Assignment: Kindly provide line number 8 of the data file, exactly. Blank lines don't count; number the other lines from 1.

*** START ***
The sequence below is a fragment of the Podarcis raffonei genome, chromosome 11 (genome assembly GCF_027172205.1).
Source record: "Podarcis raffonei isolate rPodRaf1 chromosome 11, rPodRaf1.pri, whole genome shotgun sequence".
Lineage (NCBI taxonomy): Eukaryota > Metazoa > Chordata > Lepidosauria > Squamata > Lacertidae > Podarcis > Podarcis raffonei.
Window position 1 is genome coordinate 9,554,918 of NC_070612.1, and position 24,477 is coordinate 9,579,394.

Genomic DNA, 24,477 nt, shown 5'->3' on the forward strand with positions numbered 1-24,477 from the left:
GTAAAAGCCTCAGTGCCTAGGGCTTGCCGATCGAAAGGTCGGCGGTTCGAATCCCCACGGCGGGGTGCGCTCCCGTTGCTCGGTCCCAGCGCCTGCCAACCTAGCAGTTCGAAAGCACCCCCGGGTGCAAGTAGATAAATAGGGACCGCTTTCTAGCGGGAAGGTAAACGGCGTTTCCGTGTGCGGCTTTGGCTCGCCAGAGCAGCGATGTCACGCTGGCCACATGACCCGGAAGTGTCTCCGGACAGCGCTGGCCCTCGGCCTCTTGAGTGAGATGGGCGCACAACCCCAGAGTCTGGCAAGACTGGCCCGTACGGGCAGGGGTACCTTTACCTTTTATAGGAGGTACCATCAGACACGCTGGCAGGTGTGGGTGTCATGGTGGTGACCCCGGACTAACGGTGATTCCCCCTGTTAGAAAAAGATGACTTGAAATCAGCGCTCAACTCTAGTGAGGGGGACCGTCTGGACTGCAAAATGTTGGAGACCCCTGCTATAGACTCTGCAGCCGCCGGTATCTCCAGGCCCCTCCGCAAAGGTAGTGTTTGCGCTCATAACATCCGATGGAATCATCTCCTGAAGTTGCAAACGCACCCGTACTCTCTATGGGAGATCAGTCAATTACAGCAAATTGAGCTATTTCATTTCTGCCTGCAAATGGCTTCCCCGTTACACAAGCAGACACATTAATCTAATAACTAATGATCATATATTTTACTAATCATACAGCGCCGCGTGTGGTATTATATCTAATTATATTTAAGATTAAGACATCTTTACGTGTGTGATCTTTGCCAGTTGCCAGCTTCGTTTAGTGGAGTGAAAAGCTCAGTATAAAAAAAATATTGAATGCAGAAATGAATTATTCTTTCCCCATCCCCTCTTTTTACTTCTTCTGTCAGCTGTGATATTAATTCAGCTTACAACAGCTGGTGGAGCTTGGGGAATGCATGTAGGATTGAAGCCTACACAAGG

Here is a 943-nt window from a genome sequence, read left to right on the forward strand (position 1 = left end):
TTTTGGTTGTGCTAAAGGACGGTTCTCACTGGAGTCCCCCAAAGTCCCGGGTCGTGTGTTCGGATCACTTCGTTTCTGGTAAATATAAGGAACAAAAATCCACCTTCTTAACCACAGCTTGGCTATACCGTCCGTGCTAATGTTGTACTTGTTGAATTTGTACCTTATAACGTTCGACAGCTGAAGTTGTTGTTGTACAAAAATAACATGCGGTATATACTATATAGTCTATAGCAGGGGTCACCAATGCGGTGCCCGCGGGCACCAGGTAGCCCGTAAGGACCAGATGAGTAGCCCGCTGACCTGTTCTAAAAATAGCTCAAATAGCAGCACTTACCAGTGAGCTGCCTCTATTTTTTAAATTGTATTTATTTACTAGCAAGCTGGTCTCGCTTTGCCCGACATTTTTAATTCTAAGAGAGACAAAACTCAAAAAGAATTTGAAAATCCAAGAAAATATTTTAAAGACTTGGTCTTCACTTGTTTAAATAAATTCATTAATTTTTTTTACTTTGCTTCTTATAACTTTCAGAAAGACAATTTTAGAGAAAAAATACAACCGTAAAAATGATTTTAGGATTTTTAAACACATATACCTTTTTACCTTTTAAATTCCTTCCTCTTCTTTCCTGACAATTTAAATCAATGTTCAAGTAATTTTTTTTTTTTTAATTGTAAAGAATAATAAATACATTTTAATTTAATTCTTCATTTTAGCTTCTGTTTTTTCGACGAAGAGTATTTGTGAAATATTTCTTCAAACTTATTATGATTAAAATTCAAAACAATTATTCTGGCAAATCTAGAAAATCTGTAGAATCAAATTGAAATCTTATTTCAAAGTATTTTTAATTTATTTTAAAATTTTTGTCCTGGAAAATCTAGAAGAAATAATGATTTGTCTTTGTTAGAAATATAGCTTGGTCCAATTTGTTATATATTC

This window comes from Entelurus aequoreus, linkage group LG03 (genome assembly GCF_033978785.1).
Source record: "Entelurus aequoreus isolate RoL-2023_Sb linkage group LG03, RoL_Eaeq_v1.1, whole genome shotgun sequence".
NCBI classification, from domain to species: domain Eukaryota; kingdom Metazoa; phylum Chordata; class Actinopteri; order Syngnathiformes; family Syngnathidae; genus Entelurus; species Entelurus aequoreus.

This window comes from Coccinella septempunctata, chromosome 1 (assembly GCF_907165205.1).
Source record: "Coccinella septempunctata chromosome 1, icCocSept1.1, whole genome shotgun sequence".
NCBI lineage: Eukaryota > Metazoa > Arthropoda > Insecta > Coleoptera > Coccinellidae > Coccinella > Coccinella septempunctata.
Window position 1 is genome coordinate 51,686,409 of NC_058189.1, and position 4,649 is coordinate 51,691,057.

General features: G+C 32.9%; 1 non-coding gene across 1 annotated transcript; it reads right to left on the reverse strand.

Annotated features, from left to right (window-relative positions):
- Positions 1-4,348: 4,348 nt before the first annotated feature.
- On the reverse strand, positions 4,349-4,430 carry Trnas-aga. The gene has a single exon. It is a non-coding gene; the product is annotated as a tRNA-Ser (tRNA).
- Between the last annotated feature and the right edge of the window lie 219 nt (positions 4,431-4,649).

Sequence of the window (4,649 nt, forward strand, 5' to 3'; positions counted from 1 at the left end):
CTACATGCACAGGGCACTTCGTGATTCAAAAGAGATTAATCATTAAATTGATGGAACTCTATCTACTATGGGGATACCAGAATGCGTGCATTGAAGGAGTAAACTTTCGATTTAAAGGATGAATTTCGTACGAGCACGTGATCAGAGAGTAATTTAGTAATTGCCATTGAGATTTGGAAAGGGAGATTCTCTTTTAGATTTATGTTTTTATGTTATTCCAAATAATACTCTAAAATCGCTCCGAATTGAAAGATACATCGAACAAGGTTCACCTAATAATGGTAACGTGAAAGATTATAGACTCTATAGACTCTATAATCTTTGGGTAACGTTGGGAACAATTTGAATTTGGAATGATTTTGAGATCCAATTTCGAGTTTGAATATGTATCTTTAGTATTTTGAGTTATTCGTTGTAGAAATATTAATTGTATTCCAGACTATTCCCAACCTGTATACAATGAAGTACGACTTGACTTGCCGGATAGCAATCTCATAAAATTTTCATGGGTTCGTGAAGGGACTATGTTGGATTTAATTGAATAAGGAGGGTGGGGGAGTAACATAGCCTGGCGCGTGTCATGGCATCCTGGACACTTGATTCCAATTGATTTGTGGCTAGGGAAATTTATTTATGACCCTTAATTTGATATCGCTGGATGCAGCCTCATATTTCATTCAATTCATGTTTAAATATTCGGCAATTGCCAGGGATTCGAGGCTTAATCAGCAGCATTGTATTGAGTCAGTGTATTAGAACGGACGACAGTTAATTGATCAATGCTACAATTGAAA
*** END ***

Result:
TTTTGGTTGTGCTAAAGGACGGTTCTCACTGGAGTCCCCCAAAGTCCCGGGTCGTGTGTTCGGATCACTTCGTTTCTGGTAAATATAAGGAACAAAAATCCACCTTCTTAACCACAGCTTGGCTATACCGTCCGTGCTAATGTTGTACTTGTTGAATTTGTACCTTATAACGTTCGACAGCTGAAGTTGTTGTTGTACAAAAATAACATGCGGTATATACTATATAGTCTATAGCAGGGGTCACCAATGCGGTGCCCGCGGGCACCAGGTAGCCCGTAAGGACCAGATGAGTAGCCCGCTGACCTGTTCTAAAAATAGCTCAAATAGCAGCACTTACCAGTGAGCTGCCTCTATTTTTTAAATTGTATTTATTTACTAGCAAGCTGGTCTCGCTTTGCCCGACATTTTTAATTCTAAGAGAGACAAAACTCAAAAAGAATTTGAAAATCCAAGAAAATATTTTAAAGACTTGGTCTTCACTTGTTTAAATAAATTCATTAATTTTTTTTACTTTGCTTCTTATAACTTTCAGAAAGACAATTTTAGAGAAAAAATACAACCGTAAAAATGATTTTAGGATTTTTAAACACATATACCTTTTTACCTTTTAAATTCCTTCCTCTTCTTTCCTGACAATTTAAATCAATGTTCAAGTAATTTTTTTTTTTTTAATTGTAAAGAATAATAAATACATTTTAATTTAATTCTTCATTTTAGCTTCTGTTTTTTCGACGAAGAGTATTTGTGAAATATTTCTTCAAACTTATTATGATTAAAATTCAAAACAATTATTCTGGCAAATCTAGAAAATCTGTAGAATCAAATTGAAATCTTATTTCAAAGTATTTTTAATTTATTTTAAAATTTTTGTCCTGGAAAATCTAGAAGAAATAATGATTTGTCTTTGTTAGAAATATAGCTTGGTCCAATTTGTTATATATTC